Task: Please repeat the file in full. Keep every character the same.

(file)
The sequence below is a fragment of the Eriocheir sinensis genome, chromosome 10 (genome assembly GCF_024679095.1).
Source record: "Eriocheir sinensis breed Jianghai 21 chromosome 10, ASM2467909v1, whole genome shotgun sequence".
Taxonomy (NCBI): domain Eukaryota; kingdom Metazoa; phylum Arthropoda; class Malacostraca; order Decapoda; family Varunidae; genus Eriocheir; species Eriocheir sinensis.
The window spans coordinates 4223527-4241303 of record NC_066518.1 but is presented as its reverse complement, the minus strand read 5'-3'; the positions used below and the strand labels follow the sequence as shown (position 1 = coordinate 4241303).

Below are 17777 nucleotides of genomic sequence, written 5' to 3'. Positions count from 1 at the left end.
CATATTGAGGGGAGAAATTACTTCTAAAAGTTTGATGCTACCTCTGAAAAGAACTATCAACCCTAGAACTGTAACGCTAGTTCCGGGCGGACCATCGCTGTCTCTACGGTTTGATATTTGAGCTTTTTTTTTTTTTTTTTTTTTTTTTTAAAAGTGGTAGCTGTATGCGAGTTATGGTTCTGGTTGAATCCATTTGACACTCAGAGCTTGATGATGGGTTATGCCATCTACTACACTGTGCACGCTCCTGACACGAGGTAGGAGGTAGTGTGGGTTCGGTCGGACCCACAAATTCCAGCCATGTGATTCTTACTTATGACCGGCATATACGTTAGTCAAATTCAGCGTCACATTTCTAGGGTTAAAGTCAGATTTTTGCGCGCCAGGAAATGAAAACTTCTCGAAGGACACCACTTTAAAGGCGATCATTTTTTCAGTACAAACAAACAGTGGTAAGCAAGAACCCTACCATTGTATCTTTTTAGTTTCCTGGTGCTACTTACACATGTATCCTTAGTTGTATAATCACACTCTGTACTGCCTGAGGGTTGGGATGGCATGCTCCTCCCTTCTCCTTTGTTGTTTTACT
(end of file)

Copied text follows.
The sequence below is a fragment of the Eriocheir sinensis genome, chromosome 10 (genome assembly GCF_024679095.1).
Source record: "Eriocheir sinensis breed Jianghai 21 chromosome 10, ASM2467909v1, whole genome shotgun sequence".
Taxonomy (NCBI): domain Eukaryota; kingdom Metazoa; phylum Arthropoda; class Malacostraca; order Decapoda; family Varunidae; genus Eriocheir; species Eriocheir sinensis.
The window spans coordinates 4223527-4241303 of record NC_066518.1 but is presented as its reverse complement, the minus strand read 5'-3'; the positions used below and the strand labels follow the sequence as shown (position 1 = coordinate 4241303).

Below are 17777 nucleotides of genomic sequence, written 5' to 3'. Positions count from 1 at the left end.
CATATTGAGGGGAGAAATTACTTCTAAAAGTTTGATGCTACCTCTGAAAAGAACTATCAACCCTAGAACTGTAACGCTAGTTCCGGGCGGACCATCGCTGTCTCTACGGTTTGATATTTGAGCTTTTTTTTTTTTTTTTTTTTTTTTTTAAAAGTGGTAGCTGTATGCGAGTTATGGTTCTGGTTGAATCCATTTGACACTCAGAGCTTGATGATGGGTTATGCCATCTACTACACTGTGCACGCTCCTGACACGAGGTAGGAGGTAGTGTGGGTTCGGTCGGACCCACAAATTCCAGCCATGTGATTCTTACTTATGACCGGCATATACGTTAGTCAAATTCAGCGTCACATTTCTAGGGTTAAAGTCAGATTTTTGCGCGCCAGGAAATGAAAACTTCTCGAAGGACACCACTTTAAAGGCGATCATTTTTTCAGTACAAACAAACAGTGGTAAGCAAGAACCCTACCATTGTATCTTTTTAGTTTCCTGGTGCTACTTACACATGTATCCTTAGTTGTATAATCACACTCTGTACTGCCTGAGGGTTGGGATGGCATGCTCCTCCCTTCTCCTTTGTTGTTTTACT